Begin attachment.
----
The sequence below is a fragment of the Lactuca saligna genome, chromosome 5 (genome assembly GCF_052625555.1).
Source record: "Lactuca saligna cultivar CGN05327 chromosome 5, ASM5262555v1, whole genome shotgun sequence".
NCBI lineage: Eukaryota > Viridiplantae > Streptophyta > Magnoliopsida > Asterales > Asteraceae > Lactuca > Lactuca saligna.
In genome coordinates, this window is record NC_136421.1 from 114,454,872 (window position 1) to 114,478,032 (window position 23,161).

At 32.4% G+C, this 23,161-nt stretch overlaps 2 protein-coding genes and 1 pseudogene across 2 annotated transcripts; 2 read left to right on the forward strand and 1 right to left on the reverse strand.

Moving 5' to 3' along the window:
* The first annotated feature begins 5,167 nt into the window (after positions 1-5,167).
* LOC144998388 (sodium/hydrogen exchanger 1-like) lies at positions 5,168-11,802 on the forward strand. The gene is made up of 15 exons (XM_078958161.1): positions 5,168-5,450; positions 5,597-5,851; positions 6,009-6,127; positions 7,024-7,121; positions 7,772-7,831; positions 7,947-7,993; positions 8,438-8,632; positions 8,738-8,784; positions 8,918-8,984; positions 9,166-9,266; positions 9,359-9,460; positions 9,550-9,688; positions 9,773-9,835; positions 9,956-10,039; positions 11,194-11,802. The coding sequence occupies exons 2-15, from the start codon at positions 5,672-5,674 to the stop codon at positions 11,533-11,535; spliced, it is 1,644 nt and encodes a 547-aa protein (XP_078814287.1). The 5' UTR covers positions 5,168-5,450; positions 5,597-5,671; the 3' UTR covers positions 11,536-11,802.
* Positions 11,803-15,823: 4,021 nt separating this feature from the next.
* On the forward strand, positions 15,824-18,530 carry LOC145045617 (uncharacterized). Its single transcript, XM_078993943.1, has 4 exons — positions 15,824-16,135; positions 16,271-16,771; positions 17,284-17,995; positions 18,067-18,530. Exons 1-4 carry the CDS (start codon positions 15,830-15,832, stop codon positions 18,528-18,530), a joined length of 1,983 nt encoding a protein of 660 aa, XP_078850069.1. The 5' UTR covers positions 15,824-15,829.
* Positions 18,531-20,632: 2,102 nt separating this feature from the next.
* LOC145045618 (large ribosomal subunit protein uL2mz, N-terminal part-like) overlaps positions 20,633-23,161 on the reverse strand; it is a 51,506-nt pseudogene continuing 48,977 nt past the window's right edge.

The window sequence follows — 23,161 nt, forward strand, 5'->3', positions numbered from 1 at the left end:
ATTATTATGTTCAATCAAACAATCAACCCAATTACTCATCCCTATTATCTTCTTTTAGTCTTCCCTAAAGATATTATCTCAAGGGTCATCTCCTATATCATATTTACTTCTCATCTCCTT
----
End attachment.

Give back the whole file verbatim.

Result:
The sequence below is a fragment of the Lactuca saligna genome, chromosome 5 (genome assembly GCF_052625555.1).
Source record: "Lactuca saligna cultivar CGN05327 chromosome 5, ASM5262555v1, whole genome shotgun sequence".
NCBI lineage: Eukaryota > Viridiplantae > Streptophyta > Magnoliopsida > Asterales > Asteraceae > Lactuca > Lactuca saligna.
In genome coordinates, this window is record NC_136421.1 from 114,454,872 (window position 1) to 114,478,032 (window position 23,161).

At 32.4% G+C, this 23,161-nt stretch overlaps 2 protein-coding genes and 1 pseudogene across 2 annotated transcripts; 2 read left to right on the forward strand and 1 right to left on the reverse strand.

Moving 5' to 3' along the window:
* The first annotated feature begins 5,167 nt into the window (after positions 1-5,167).
* LOC144998388 (sodium/hydrogen exchanger 1-like) lies at positions 5,168-11,802 on the forward strand. The gene is made up of 15 exons (XM_078958161.1): positions 5,168-5,450; positions 5,597-5,851; positions 6,009-6,127; positions 7,024-7,121; positions 7,772-7,831; positions 7,947-7,993; positions 8,438-8,632; positions 8,738-8,784; positions 8,918-8,984; positions 9,166-9,266; positions 9,359-9,460; positions 9,550-9,688; positions 9,773-9,835; positions 9,956-10,039; positions 11,194-11,802. The coding sequence occupies exons 2-15, from the start codon at positions 5,672-5,674 to the stop codon at positions 11,533-11,535; spliced, it is 1,644 nt and encodes a 547-aa protein (XP_078814287.1). The 5' UTR covers positions 5,168-5,450; positions 5,597-5,671; the 3' UTR covers positions 11,536-11,802.
* Positions 11,803-15,823: 4,021 nt separating this feature from the next.
* On the forward strand, positions 15,824-18,530 carry LOC145045617 (uncharacterized). Its single transcript, XM_078993943.1, has 4 exons — positions 15,824-16,135; positions 16,271-16,771; positions 17,284-17,995; positions 18,067-18,530. Exons 1-4 carry the CDS (start codon positions 15,830-15,832, stop codon positions 18,528-18,530), a joined length of 1,983 nt encoding a protein of 660 aa, XP_078850069.1. The 5' UTR covers positions 15,824-15,829.
* Positions 18,531-20,632: 2,102 nt separating this feature from the next.
* LOC145045618 (large ribosomal subunit protein uL2mz, N-terminal part-like) overlaps positions 20,633-23,161 on the reverse strand; it is a 51,506-nt pseudogene continuing 48,977 nt past the window's right edge.

The window sequence follows — 23,161 nt, forward strand, 5'->3', positions numbered from 1 at the left end:
ATTATTATGTTCAATCAAACAATCAACCCAATTACTCATCCCTATTATCTTCTTTTAGTCTTCCCTAAAGATATTATCTCAAGGGTCATCTCCTATATCATATTTACTTCTCATCTCCTT